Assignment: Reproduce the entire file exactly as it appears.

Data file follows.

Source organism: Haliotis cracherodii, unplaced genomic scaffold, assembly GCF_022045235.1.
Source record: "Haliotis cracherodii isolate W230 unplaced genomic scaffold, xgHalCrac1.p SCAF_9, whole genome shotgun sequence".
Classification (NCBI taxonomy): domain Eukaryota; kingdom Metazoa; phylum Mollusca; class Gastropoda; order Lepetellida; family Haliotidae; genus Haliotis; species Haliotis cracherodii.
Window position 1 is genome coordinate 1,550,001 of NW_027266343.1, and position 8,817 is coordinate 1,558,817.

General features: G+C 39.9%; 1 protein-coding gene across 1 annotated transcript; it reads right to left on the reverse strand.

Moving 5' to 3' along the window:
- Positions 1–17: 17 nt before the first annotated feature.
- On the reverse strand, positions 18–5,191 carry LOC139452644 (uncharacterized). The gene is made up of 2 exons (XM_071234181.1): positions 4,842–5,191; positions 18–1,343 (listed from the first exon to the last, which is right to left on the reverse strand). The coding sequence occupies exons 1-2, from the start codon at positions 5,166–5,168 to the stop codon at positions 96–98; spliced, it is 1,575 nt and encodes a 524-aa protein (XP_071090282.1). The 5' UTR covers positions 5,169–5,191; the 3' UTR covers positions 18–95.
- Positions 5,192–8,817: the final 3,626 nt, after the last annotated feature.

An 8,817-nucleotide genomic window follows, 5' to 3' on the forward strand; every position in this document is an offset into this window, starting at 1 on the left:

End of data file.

Source organism: Haliotis cracherodii, unplaced genomic scaffold, assembly GCF_022045235.1.
Source record: "Haliotis cracherodii isolate W230 unplaced genomic scaffold, xgHalCrac1.p SCAF_9, whole genome shotgun sequence".
Classification (NCBI taxonomy): domain Eukaryota; kingdom Metazoa; phylum Mollusca; class Gastropoda; order Lepetellida; family Haliotidae; genus Haliotis; species Haliotis cracherodii.
Window position 1 is genome coordinate 1,550,001 of NW_027266343.1, and position 8,817 is coordinate 1,558,817.

General features: G+C 39.9%; 1 protein-coding gene across 1 annotated transcript; it reads right to left on the reverse strand.

Moving 5' to 3' along the window:
- Positions 1–17: 17 nt before the first annotated feature.
- On the reverse strand, positions 18–5,191 carry LOC139452644 (uncharacterized). The gene is made up of 2 exons (XM_071234181.1): positions 4,842–5,191; positions 18–1,343 (listed from the first exon to the last, which is right to left on the reverse strand). The coding sequence occupies exons 1-2, from the start codon at positions 5,166–5,168 to the stop codon at positions 96–98; spliced, it is 1,575 nt and encodes a 524-aa protein (XP_071090282.1). The 5' UTR covers positions 5,169–5,191; the 3' UTR covers positions 18–95.
- Positions 5,192–8,817: the final 3,626 nt, after the last annotated feature.

An 8,817-nucleotide genomic window follows, 5' to 3' on the forward strand; every position in this document is an offset into this window, starting at 1 on the left: